Theme Of Corruption In Catcher In The Rye

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The Catcher in the Rye by J.D. Salinger was published in 1951, and yet it is known as a classic to this day. Young people all around can relate to the protagonist, Holden Caulfield. In Catcher in the Rye, Holden faces many troubles we can relate to such as feeling lonely and isolated, or not understanding society. One of the themes that Salinger writes about in the novel is innocence and corruption. In The Catcher in the Rye Holden views innocence and youth as very important.
At the very beginning of the novel, Holden tells the readers that he doesn’t always act his age. “I act quite young for my age sometimes. I was sixteen then, and I’m seventeen now, and sometimes I act like I’m about thirteen.” (Salinger 5) Holden is getting to an age
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As hinted throughout the novel, Holden correlates age with innocence and phoniness. He dismisses several adult characters because he believes that they are phony. When he meets children, Holden is more likely to listen to them and respect them. “In The Catcher in the Rye, he is persistently analyzing people and making judgements based on their age.” (Schulake, 101)
An example of this is in chapter 17, when Holden goes on a date with a girl named Sally. They see a show, and Holden thinks that the people who like it are a bunch of phonies. Sally meets up with a boy named George she knew from somewhere, and they had a conversation for a little while. Holden refers to their conversation as phony. “Then he and Sally started talking about a lot of people they both knew. It was the phoniest conversation you ever heard in your life.” (Salinger 68)
Holden has a little sister and a younger brother that died prior to the events of The Catcher in the Rye. Their names are Phoebe and Allie. Holden often talks negatively of the people he meets and calls them phonies. Phoebe and Allie are an exception to this. Instead, Holden praises the two of them multiple times throughout the novel. One example of this is his description of Phoebe early on in the novel. “You should see her. You never saw a little kid so pretty and smart in your whole life. She’s really smart.” (Salinger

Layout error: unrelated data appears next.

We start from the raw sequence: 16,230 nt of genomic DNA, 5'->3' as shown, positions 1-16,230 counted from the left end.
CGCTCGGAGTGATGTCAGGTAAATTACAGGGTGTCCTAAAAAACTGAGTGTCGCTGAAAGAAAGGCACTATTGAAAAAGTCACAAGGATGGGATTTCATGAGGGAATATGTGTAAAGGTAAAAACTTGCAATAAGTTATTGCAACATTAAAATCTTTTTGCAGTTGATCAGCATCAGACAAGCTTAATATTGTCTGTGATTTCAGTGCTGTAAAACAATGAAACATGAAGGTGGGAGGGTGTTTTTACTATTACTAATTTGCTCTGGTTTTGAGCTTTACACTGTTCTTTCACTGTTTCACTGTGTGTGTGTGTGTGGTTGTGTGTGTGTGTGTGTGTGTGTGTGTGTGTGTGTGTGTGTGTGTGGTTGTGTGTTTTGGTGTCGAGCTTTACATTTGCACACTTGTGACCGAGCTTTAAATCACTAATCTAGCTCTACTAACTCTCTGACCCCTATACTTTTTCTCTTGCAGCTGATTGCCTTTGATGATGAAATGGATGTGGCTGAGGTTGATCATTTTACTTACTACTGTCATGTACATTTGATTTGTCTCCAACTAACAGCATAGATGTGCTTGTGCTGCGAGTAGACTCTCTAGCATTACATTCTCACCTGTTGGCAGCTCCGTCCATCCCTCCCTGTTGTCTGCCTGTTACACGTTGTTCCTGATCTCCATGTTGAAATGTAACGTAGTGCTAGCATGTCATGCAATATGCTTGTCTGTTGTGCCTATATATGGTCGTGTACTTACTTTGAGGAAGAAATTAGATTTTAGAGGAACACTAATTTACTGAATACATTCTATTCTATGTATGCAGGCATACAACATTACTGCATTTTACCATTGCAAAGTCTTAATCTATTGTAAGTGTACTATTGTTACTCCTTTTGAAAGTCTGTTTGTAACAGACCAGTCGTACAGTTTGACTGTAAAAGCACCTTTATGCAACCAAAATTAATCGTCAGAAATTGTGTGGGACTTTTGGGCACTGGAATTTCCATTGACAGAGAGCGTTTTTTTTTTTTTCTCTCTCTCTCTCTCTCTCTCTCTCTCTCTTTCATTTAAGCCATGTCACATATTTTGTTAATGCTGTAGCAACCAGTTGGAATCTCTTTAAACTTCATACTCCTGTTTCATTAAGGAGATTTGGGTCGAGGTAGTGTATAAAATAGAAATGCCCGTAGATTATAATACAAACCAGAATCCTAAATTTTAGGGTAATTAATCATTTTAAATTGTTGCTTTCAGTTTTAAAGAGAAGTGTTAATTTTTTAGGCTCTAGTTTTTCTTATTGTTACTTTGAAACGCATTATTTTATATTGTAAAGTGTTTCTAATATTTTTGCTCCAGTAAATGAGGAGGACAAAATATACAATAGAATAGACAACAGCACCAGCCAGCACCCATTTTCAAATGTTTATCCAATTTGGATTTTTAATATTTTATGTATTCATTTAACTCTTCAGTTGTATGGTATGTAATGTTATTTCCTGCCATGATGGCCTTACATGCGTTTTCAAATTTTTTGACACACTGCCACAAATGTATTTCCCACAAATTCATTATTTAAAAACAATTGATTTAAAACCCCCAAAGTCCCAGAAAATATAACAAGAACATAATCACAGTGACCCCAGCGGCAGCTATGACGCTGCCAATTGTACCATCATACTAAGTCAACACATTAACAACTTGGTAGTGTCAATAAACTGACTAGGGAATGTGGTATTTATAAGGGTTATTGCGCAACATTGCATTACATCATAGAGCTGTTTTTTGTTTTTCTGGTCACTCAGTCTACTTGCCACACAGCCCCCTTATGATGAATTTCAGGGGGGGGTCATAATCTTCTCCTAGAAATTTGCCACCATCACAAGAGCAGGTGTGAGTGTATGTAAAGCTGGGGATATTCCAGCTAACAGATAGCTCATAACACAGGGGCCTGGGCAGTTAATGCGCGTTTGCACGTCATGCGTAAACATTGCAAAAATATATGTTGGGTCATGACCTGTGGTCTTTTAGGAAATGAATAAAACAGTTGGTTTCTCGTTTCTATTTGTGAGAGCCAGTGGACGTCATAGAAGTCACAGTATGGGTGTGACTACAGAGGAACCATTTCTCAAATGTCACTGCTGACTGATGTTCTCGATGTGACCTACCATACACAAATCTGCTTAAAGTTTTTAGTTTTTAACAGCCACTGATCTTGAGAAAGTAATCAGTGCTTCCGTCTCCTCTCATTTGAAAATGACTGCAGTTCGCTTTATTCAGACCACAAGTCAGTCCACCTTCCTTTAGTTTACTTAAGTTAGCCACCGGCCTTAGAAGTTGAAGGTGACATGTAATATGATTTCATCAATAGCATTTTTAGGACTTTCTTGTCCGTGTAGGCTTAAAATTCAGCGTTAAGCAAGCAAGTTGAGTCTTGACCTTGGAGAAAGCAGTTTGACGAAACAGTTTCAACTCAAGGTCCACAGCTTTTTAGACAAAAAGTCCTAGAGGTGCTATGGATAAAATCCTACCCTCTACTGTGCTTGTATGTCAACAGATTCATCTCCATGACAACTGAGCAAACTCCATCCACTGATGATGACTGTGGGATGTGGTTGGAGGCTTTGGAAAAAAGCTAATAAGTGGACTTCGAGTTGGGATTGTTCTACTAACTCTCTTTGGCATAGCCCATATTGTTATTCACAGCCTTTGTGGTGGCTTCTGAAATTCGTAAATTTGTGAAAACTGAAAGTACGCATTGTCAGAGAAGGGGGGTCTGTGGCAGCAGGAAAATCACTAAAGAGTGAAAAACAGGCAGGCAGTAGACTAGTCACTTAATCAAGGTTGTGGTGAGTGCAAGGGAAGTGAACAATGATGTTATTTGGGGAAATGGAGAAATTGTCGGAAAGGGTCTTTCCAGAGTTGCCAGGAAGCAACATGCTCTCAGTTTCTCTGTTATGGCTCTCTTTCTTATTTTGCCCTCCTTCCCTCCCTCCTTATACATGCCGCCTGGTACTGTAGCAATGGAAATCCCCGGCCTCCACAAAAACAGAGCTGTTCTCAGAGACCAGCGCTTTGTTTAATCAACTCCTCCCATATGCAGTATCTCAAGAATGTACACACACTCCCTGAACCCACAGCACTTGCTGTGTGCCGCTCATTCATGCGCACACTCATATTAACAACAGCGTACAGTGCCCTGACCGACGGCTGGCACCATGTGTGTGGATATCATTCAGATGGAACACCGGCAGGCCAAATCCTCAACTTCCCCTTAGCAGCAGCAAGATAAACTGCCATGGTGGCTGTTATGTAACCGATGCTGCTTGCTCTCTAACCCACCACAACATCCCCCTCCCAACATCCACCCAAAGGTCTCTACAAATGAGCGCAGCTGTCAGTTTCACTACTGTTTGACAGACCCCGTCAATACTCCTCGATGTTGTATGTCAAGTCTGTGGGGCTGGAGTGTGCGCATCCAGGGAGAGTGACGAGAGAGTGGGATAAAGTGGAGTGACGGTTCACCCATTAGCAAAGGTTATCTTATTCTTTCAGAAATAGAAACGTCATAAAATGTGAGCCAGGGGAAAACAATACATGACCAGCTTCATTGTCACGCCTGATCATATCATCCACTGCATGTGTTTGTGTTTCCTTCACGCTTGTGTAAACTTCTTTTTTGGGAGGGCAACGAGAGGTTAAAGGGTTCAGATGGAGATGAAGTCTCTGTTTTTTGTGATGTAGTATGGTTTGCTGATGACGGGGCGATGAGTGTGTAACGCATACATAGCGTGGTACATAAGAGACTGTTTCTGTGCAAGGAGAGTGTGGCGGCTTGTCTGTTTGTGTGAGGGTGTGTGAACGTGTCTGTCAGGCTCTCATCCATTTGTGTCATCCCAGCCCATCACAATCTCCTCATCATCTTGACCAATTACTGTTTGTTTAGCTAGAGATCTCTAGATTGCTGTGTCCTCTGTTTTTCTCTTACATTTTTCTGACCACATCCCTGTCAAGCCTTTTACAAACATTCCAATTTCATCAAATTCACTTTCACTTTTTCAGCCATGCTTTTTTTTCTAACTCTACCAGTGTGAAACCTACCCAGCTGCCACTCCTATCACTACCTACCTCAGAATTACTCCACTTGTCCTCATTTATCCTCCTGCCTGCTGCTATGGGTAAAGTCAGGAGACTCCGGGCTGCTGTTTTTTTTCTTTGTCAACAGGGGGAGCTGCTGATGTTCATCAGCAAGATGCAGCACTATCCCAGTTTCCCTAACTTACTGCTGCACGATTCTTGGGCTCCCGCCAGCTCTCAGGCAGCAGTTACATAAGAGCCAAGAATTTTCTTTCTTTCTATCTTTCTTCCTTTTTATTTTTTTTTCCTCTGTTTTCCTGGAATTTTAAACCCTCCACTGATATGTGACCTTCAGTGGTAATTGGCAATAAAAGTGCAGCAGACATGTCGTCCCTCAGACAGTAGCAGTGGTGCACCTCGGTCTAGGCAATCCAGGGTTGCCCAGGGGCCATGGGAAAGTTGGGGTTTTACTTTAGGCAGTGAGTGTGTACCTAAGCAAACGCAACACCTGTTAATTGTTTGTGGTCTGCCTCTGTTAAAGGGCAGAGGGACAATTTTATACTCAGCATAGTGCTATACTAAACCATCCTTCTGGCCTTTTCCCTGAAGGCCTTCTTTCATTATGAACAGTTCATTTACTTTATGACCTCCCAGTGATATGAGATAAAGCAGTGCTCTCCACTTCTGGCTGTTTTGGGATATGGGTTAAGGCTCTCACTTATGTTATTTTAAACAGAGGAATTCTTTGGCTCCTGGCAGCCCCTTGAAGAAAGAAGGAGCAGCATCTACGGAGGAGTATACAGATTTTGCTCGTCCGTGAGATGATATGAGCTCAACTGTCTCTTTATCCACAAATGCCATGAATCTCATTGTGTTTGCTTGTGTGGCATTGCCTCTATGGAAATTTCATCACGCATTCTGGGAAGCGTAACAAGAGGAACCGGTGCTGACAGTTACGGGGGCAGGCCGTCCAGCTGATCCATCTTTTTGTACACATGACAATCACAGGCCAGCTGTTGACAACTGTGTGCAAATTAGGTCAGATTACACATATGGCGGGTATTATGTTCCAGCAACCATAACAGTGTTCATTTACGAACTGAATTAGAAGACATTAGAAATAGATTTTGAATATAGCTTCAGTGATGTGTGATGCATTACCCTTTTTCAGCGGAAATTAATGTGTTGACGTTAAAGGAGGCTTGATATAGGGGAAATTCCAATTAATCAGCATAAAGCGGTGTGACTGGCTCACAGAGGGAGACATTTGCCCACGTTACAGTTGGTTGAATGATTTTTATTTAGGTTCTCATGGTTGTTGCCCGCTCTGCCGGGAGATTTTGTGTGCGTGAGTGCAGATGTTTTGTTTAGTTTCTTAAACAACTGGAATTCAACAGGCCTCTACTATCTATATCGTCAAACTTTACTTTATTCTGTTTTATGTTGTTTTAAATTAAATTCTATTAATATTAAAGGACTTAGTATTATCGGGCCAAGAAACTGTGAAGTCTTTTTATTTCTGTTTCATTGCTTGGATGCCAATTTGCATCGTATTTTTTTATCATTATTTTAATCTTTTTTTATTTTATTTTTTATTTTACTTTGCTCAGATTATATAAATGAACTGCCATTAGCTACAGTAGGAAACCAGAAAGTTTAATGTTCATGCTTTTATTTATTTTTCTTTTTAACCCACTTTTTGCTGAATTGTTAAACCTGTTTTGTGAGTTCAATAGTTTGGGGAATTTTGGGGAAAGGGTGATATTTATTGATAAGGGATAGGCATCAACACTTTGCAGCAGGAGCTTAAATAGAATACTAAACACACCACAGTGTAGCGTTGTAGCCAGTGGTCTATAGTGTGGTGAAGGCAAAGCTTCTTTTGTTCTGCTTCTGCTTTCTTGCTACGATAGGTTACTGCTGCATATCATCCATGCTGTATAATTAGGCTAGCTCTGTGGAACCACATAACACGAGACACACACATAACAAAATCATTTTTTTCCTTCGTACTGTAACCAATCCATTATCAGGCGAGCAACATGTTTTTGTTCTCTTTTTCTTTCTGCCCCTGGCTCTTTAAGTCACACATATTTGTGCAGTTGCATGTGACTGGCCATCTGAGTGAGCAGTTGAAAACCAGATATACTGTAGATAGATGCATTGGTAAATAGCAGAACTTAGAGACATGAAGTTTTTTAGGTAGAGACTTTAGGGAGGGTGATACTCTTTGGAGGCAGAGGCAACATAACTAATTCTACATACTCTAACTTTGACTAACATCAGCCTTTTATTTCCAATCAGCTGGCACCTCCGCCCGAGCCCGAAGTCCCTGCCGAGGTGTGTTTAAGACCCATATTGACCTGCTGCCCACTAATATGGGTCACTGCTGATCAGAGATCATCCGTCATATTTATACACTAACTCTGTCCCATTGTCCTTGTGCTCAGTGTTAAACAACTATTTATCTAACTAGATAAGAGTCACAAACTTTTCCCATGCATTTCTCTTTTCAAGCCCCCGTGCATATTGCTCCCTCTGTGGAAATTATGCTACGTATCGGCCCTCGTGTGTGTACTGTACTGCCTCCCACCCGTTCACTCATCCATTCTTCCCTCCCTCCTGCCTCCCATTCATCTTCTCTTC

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He visits his history teacher, Mr. Spencer. “I just mean that I used to think about old Spencer quite a lot, and if you thought about him too much, you wondered what the heck he was still living for.” (Salinger 4) Holden feels depressed when he visits his teacher because he’s old, and it contrasts his feelings about young children. “Holden’s feelings about old age are emphasized by his interest in children.” (Schulake 109)
Holden also shows how important innocence is to him when he talks about Jane Gallagher, girl he used to be friends with. Holden never talks negatively about her, just like his younger siblings. In the beginning of the novel, Holden’s roommate at Pencey, Stradlater, goes on a date with Jane. At first, Holden is incredibly excited and continues to talk about her. However, after Stradlater talks to him about the date, Holden punches his roommate and they get into a

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